The eyes are the window to your face

I don't have any fancy photos to share at the moment. Or any crappy ones either. My phone is my primary camera, and the battery is toast. So, unless I'm jacked up on a charger, I can do no more than three minutes' worth of work before I am dead to the world. (and anyone with a smartphone knows how debilitating this can feel in the beginning. I'm used to it now, so I just deal.)

The weather in Eastern Washington has been excruciatingly hot lately.

"But at least it's a dry heat," My dad said, from south Florida.
"Yeah? So's my oven, and I don't like being in that for long either" .. Point, me, obviously.
Hot is hot. 100 is 100. I don't care if it's 100 in Florida, Mexico, Arizona, Africa or Washington state. At least our lake water is refreshing to our 100.

Anyway, it seemed that now was as good a time as any to begin restoring our bedroom windows. (NO. I DON'T WANT TO JUST REPLACE THEM - THANKS FOR THE INPUT, EVERYONE EVER.)

It's hot anyway, so who cares if there isn't a window there? (more on who will care later)

We decided that our bedroom would feature all the original woodwork -- unpainted! To achieve this, we could cover it up with Jasco and strip the paint layer by layer. OR do it quickly with a heat gun. This, friends is the easiest paint-removal tactic I've ever witnessed. (I've witnessed a lot in my time chained to  living in this house) Seriously! It is like butter.

There are some risks, however. If you leave the gun pointed at one spot for too long, you burn the wood below. This takes a lot of work to sand out, leaving the surface uneven, at best. Additionally, if your house is over 35 years old, you run a very serious risk of having lead paint buried in the walls or woodwork. This risk is our reality, folks. It's not a big deal if you've painted over it, but if you intend to remove (or, in our case: melt) it, you MUST wear a respirator. Lead paint is no joke, friends.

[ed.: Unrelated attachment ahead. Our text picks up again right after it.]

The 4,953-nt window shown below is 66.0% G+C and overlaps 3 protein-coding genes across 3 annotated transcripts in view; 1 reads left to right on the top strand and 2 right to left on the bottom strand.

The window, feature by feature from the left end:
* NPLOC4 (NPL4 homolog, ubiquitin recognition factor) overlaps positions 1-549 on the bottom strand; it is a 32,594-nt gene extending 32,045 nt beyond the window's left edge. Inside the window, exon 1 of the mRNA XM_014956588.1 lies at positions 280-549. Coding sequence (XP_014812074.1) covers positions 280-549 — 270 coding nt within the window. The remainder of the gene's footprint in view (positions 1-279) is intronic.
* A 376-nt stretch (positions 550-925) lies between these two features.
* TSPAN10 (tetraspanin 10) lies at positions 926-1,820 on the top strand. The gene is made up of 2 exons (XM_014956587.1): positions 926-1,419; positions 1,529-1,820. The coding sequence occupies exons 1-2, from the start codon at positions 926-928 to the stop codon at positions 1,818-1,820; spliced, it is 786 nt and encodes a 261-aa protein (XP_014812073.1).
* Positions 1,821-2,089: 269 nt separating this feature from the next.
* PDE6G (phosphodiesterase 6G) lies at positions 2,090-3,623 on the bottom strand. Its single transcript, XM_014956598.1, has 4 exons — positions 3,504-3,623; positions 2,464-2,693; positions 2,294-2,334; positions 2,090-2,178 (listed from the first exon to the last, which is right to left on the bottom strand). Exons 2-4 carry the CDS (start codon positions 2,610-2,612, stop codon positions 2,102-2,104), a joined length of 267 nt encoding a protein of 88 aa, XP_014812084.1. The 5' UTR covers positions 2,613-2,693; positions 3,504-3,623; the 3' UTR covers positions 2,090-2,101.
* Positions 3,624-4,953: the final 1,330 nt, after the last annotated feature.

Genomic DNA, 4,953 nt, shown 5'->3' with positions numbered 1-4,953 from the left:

At any rate, we're following all the appropriate protocol for disposal and such .. just make sure to take precaution when handling hazardous materials. Pretty windows aren't really worth cancer. (Well... no no no .. nevermind. They're not.)

Trust me. They are TRULY beautiful. I'm so proud of D. He's been working tirelessly to strip the wood, and sand the windows down. We opened up the pockets inside the wall to retrieve the sash weights for our double-hung windows ... and (cue the sad trombone) ... Disappointment city, population 2. They're long gone. So, that was added to the (ever-growing) list of supplies.

The project was interrupted by a long weekend, camping at Farragut State Park in North Idaho. Wait .. there's no window in the wall. Well, that's no problem! We'll just screw up some plywood. (gross)

So, that's what our poor neighbors got to look at while we were gone.

At least it kept our new baby safely inside the house.

Meet Clementine K. LMP

She's cute stuff, and keeps our four-year-old, Lola, from having such separation anxiety. It keeps her occupied while we're gone, however, there are side effects: laryngitis. (from hissing at the baby on the regular)

Enough rambling ... to recap:

We're refinishing the window in our bedroom (pictured behind us, poorly), we got another cat ..

The plywood made the room intolerable. Our house is generally in the 70's during the summer, which is AMAZING .. but for some reason, the wood heated our house up and made it stuffy and unbearable. It's off now, thankfully. But there are moments when I wish there was more than just a screen separating us from the outside world at night. Like when there's a van parked at the end of our driveway .. with a man sleeping inside. For five days (and counting!)

I know you're jealous.